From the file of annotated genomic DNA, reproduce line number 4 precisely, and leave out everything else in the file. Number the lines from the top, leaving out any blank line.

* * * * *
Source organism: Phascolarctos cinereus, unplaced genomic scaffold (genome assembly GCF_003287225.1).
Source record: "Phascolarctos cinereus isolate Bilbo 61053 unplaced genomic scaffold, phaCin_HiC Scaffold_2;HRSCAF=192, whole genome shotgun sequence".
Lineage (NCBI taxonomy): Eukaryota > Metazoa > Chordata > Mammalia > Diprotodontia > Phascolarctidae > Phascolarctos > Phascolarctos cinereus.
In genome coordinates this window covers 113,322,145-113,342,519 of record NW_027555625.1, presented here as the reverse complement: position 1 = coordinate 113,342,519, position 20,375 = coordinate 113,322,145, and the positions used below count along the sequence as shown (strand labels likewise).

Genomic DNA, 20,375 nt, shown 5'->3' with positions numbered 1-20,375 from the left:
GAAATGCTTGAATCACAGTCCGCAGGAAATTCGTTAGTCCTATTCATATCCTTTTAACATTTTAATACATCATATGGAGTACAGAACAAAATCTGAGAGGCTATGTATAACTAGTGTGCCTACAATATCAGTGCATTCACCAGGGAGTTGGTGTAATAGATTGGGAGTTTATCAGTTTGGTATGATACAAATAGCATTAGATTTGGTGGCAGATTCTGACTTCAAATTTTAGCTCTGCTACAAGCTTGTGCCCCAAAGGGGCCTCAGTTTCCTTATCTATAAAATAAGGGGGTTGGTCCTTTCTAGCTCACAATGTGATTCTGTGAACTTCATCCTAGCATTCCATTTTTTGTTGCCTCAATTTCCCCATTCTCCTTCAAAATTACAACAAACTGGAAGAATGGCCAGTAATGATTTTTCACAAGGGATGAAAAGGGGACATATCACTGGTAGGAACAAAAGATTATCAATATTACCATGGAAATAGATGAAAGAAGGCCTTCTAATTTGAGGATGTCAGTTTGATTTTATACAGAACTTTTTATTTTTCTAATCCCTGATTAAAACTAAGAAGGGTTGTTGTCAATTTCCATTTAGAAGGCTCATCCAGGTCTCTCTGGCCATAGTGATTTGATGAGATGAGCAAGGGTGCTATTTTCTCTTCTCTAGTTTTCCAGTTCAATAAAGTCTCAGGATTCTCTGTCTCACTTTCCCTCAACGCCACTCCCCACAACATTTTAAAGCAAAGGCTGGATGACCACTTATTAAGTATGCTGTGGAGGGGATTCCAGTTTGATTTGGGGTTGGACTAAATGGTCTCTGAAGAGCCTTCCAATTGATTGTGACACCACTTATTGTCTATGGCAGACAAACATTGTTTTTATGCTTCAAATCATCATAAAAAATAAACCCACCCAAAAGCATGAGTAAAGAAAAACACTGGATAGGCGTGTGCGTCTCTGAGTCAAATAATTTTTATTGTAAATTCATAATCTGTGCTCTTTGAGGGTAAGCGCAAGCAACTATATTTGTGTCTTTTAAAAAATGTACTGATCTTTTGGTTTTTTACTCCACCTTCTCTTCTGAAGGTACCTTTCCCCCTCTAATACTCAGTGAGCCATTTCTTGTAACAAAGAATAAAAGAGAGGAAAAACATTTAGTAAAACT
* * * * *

In genome coordinates this window covers 113,322,145-113,342,519 of record NW_027555625.1, presented here as the reverse complement: position 1 = coordinate 113,342,519, position 20,375 = coordinate 113,322,145, and the positions used below count along the sequence as shown (strand labels likewise).